Later on June 9, ­Annabelle says she was called by an officer at a specialist unit at the Met saying she needed to give a fuller statement. She says she told police she did not want to take the ­matter further. She also signed a form saying she didn’t want to give evidence in court. “I told the police, ‘I just want this all to go away,” she said. “But the police told me, ‘Unfortunately that can’t happen – Mr Bridgen has been arrested.’”
In the aftermath of his arrest Annabelle says the police told her to take time to decide what to do.
She says she has spent hours poring over the incident in her mind, sometimes blaming herself. “I regretted being naïve enough to go back to the flat,” she ­admitted.
The case was dropped on June 16 ­following a fuller statement which ­Annabelle gave to police. In it she ­conceded her behaviour could have been construed as flirting and that she would withdraw her allegation.
Annabelle hoped that would be the end of the matter.
But within hours, Mr Bridgen appeared on TV news channels having released a statement saying he would be taking legal advice about possible action “against those responsible for making and publicising these falsehoods”.
Annabelle says this “vicious” response has turned her world upside down.
“I read his comments savaging me and was shaking with anger. It was so vicious. I don’t believe his behaviour is ­appropriate for a man in his position.”
To make matters worse, text ­messages from Adrian Yalland, who works for London-based PR firm Chelgate, started to arrive on Annabelle’s mobile.
The first at 10.15pm on June 16 said: “This is Adrian Yalland from Chelgate. I wondered if you would like to meet for a discussion.”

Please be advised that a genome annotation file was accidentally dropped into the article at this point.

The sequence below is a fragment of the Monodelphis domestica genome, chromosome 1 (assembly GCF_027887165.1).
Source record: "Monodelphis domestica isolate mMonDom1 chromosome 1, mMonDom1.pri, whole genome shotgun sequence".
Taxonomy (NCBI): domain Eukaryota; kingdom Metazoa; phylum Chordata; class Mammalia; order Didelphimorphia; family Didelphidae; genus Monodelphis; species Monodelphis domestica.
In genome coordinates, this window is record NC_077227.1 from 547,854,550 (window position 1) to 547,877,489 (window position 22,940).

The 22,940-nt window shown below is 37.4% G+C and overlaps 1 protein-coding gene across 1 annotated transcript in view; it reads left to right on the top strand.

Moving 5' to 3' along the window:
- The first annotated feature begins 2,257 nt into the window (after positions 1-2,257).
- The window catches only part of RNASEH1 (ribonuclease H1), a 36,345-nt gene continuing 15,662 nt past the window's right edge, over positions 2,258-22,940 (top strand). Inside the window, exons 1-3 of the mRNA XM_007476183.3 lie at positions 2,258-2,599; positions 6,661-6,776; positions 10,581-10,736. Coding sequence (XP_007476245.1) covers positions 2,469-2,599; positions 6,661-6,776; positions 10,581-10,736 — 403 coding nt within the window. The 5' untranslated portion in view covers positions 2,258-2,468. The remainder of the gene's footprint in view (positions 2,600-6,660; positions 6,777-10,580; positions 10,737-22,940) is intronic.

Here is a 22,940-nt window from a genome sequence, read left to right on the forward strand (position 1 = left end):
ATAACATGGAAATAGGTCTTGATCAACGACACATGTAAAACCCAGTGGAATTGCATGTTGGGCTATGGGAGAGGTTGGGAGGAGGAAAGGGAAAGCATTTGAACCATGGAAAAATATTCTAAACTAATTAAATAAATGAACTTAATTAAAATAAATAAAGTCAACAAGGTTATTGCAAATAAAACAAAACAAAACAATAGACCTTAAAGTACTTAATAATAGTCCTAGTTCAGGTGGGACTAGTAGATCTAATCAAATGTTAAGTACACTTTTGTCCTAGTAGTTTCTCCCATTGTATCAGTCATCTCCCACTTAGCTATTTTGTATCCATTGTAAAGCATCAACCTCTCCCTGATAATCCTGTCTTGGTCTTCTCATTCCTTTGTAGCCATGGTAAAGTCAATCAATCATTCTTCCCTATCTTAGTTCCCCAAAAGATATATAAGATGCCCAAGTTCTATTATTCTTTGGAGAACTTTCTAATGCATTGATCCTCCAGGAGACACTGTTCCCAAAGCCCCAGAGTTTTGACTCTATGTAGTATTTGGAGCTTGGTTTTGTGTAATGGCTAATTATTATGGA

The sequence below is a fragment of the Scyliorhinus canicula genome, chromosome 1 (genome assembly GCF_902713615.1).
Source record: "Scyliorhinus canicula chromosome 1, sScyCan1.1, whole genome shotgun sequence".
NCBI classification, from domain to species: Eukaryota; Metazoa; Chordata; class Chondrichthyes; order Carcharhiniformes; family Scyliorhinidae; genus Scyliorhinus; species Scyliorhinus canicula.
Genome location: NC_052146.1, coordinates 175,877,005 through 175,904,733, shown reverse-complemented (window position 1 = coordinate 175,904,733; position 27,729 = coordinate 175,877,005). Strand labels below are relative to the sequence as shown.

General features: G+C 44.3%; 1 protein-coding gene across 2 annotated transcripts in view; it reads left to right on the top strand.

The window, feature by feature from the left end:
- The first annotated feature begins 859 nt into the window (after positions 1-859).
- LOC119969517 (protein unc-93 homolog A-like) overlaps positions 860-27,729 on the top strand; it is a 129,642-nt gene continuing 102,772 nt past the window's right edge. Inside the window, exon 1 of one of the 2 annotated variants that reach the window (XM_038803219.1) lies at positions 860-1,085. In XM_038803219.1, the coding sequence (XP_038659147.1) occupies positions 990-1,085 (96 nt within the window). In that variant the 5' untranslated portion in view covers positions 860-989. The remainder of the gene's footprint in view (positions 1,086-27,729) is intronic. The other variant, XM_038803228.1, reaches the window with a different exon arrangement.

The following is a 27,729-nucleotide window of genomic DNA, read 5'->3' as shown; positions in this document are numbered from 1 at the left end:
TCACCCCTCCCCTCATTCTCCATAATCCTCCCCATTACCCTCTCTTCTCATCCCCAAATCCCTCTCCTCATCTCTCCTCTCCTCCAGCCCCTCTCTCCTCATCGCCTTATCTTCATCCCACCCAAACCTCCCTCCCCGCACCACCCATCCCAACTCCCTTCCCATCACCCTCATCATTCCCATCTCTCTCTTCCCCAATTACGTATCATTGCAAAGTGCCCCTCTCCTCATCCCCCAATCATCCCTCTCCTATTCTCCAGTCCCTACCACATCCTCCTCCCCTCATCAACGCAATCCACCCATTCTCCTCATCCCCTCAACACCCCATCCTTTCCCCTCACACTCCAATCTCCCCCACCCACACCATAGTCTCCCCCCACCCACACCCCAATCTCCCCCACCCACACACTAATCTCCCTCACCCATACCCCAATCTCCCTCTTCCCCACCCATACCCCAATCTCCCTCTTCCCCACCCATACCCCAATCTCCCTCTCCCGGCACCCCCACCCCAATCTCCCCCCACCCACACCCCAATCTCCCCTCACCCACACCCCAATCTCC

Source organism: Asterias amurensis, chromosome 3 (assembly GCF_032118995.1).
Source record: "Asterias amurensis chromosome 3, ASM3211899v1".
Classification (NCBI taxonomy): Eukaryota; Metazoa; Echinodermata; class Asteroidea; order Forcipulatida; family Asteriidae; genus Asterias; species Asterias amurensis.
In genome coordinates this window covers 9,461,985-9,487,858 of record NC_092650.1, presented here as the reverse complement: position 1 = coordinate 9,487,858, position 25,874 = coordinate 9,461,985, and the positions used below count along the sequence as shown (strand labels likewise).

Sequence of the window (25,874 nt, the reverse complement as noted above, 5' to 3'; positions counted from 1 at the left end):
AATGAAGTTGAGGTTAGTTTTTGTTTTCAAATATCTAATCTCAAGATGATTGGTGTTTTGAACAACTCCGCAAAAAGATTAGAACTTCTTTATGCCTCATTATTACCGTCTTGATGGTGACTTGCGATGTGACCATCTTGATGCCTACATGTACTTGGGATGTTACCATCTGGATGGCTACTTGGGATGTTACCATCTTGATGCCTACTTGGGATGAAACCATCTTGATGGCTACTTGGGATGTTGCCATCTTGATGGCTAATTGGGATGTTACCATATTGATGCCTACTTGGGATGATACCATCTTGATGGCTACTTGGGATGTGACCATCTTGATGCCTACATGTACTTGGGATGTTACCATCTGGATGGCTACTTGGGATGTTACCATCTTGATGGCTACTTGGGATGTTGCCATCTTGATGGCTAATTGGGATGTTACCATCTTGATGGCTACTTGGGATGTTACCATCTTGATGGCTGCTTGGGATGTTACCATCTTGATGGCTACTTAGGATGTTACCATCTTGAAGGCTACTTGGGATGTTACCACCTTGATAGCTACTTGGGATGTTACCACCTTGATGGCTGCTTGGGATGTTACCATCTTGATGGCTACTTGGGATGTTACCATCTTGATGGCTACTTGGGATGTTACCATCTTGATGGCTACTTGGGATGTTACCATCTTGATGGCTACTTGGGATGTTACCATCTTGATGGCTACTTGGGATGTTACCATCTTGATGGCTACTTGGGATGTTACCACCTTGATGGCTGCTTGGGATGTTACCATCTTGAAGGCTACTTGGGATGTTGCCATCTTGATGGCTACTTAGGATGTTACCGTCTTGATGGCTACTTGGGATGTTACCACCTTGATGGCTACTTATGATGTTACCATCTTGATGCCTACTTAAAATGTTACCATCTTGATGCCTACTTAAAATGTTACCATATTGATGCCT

After replying “no” Mr Yalland ­responded, “Do you know who I am” and, “Do you know who I represent?”
A spokesman for Chelgate confirmed they represented Mr Bridgen, and last night Adrian Yalland told the Sunday Mirror: “Yes, I did try to arrange a ­meeting. But the reason why is none of your business.” He said Annabelle later contacted him.
Annabelle said: “I couldn’t believe I received those text messages so soon after the case had been dropped.”
Everyone at Westminster knew who she was and she felt too traumatised to return to work. She said Mr Bridgen’s response has made it impossible for her to go back. She said the furore ­surrounding the incident has turned her into a ­“gibbering wreck” and left her ­suicidal.
“In the days after, I had to see my ­doctor and a therapist,” she said. “I couldn’t walk down the street ­without holding my parents’ hands. I am a 29-year-old for goodness sake.”
Annabelle added: “The whole episode has been upsetting, but Mr Bridgen’s actions since the night have just added to my pain and distress.”
Last night Mr Bridgen told the Sunday Mirror he continued to strenuously deny the allegation of sexual assault.
He insisted he was never alone with Ms Fuller in his apartment. He ­admitted pointing to his bed but said it was only to point out his Union Jack bedspread.

He said: “I repeat what I have said all along – I did nothing wrong. This has been a trial by accusation. I just want to put this whole episode behind me.”